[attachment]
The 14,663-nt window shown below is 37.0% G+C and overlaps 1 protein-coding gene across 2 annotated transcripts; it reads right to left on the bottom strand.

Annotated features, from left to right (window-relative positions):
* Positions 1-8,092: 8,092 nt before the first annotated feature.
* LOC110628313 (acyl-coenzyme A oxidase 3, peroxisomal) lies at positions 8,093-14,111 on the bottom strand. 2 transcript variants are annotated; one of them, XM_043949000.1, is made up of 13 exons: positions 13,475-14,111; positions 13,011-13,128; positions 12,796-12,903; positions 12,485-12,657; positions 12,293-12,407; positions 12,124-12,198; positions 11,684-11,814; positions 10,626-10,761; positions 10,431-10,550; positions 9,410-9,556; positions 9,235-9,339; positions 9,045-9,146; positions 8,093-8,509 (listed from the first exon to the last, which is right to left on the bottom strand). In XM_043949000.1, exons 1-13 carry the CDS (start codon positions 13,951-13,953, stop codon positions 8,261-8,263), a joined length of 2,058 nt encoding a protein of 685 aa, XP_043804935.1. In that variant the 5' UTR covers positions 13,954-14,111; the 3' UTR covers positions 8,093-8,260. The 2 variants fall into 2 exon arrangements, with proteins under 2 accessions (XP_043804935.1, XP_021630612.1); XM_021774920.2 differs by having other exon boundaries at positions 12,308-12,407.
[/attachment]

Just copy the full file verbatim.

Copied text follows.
The 14,663-nt window shown below is 37.0% G+C and overlaps 1 protein-coding gene across 2 annotated transcripts; it reads right to left on the bottom strand.

Annotated features, from left to right (window-relative positions):
* Positions 1-8,092: 8,092 nt before the first annotated feature.
* LOC110628313 (acyl-coenzyme A oxidase 3, peroxisomal) lies at positions 8,093-14,111 on the bottom strand. 2 transcript variants are annotated; one of them, XM_043949000.1, is made up of 13 exons: positions 13,475-14,111; positions 13,011-13,128; positions 12,796-12,903; positions 12,485-12,657; positions 12,293-12,407; positions 12,124-12,198; positions 11,684-11,814; positions 10,626-10,761; positions 10,431-10,550; positions 9,410-9,556; positions 9,235-9,339; positions 9,045-9,146; positions 8,093-8,509 (listed from the first exon to the last, which is right to left on the bottom strand). In XM_043949000.1, exons 1-13 carry the CDS (start codon positions 13,951-13,953, stop codon positions 8,261-8,263), a joined length of 2,058 nt encoding a protein of 685 aa, XP_043804935.1. In that variant the 5' UTR covers positions 13,954-14,111; the 3' UTR covers positions 8,093-8,260. The 2 variants fall into 2 exon arrangements, with proteins under 2 accessions (XP_043804935.1, XP_021630612.1); XM_021774920.2 differs by having other exon boundaries at positions 12,308-12,407.